As engineers at Bipsync we’re often asked the question “What exactly is it that you do?”. More often than not this question comes from another engineer or software developer, in which case it actually means “What technology do you use and how does everything fit together?”. As Bipsync has grown, this question has become more and more difficult to answer succinctly so we thought we’d write about our architecture here, where anyone can read it.
Way back in November 2014 I wrote about how the Bipsync web app was structured. The underlying architecture hasn’t changed dramatically since, which is a sign of successful design. What has changed is the number of ancillary systems that complement the main RMS web app: back then we didn’t have a native iOS app, nor native desktop apps for Windows and OS X. We didn’t offer plugins for Microsoft Excel and other apps in the Office suite. We also didn’t have a web clipper, and our AutoTagging engine was yet to be developed.
In short: back then we had an application; now we have a platform.
Through a set of web apps and APIs we’ve incorporated these additional systems into our overall architecture in a consistent way that respects the specific needs of each element of the platform.
What do we mean by web app?
Before we go any further, we need to clarify what we consider a ‘web app’. We have a rich browser-based Research Management System (RMS) application that is accessible over the internet, anywhere in the world, but that’s just one example; it’s complemented by several other web applications such as an admin app and a reporting app that’s popular with compliance teams. We also have a number of distinct APIs that service other systems, such as the iOS app. I’ve illustrated this arrangement below:
From the diagram we can see that the RMS web app is but one of a few server-side applications that use PHP as their primary language. We’ve used elements of the Slim and Symfony frameworks in places, but the majority of our PHP code is domain-specific and is mostly concerned with manipulating data as it flows between a data store and a client. We use a modern version of PHP, which is 7.3 at the time of writing.
An API for Consumers
Like most modern applications Bipsync offers a public API which third-parties can use to read and modify their data. The API covers the full range of Bipsync content types (research, contacts, events and so on) as well as specific areas of functionality, such as the ability to request and retrieve exports. It’s a standard HTTPS affair which uses JSON to send data back and forth, so people find it very easy to work with.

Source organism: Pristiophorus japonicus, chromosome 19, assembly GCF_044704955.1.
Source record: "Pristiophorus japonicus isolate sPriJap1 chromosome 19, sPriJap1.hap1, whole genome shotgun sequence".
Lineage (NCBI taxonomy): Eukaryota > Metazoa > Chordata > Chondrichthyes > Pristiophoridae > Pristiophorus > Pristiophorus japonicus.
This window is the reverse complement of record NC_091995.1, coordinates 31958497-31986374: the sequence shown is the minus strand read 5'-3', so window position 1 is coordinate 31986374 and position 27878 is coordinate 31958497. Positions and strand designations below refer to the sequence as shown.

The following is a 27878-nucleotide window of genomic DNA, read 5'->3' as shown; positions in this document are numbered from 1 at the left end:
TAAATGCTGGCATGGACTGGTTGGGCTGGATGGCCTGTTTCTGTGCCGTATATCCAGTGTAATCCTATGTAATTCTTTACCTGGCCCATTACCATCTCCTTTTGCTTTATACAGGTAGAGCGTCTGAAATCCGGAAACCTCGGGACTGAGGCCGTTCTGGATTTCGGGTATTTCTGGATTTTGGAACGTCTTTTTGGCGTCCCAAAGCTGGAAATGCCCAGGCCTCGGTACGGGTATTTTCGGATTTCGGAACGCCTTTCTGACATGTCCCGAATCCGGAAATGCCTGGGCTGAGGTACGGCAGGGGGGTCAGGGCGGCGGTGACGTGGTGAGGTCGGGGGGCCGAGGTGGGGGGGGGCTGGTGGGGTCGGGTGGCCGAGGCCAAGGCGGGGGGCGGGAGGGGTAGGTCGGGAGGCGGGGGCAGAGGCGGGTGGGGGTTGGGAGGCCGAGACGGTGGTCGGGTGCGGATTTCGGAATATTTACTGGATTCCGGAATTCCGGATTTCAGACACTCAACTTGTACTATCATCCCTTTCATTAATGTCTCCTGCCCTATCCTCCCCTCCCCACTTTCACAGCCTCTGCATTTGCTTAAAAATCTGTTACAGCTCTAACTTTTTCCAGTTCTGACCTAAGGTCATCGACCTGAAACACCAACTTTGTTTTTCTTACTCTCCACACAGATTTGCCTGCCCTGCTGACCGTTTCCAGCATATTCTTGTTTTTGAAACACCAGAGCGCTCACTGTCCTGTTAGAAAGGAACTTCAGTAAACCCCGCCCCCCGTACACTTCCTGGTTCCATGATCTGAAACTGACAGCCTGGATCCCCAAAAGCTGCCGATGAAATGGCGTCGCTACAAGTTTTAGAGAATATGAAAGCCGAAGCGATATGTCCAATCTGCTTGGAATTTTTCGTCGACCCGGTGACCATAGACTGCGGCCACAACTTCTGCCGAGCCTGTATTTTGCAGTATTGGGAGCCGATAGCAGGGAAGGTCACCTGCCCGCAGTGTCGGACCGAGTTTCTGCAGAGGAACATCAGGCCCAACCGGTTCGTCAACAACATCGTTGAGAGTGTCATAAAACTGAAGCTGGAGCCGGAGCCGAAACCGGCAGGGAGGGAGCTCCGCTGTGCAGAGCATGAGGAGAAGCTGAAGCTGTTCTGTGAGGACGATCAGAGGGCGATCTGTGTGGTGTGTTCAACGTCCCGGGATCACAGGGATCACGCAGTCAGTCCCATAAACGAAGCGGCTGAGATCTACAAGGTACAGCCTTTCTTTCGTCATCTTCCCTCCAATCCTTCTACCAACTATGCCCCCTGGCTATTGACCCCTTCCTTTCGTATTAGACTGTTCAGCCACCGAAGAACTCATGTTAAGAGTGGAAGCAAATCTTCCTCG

Through the API, we deliver many of our more popular services such as data archives, custom reports, and migrations from third-party solutions. Our clients also use the API to arrange their own integrations — for example, some use it to maintain their own universe of tags within Bipsync, e.g. from a security master record. And recently other companies in the FinTech space have used it to integrate their products with ours to offer a holistic solution to our clients.
We use Swagger to generate API documentation in OpenAPI format. If you’re interested in that, check out our documentation portal.
Data Stores and Microservices
Bipsync’s data is stored within MongoDB, and we also use Elasticsearch for anything that needs to be found by full text queries or more complex search strategies. No application queries our data stores directly. Instead they communicate with the “Data API” which in turn talks to the data layer. This is a microservice-style approach which allows us to localise our database queries and re-use them among all our applications.
We’ve written about this in more detail here, but essentially the main advantage of this approach is that our point of integration for data access and control isn’t the database, but an API – so we don’t need to fuss with stored procedures or foreign key constraints at the database level, and instead enforce them through code. We’ve found this to be a much simpler way to work.
While we tend to use PHP as it’s familiar to most of us, this design makes it trivial to write applications in any language that is able to communicate over HTTP – a Ruby app or a Python app or a Go app could message the Data API just the same. In fact, we’ve used Node.js for several of our new applications without missing a beat. These applications are less complex as a result of not needing to worry about database access. We’ve found that we’re able to lean on smart APIs that are designed specifically for, and can grow with, their clients.
What about asynchronous tasks?
For asynchronous or long-running tasks we employ Supervisor, a tool that runs as a daemon on a Linux server and manages other processes. Typically, these processes consume tasks. The tasks are command line operations that are executed on demand, which could mean anything from a simple unix program to a bash script or a complicated command-line application. A lot of the time they’re PHP scripts which interact with our Data API.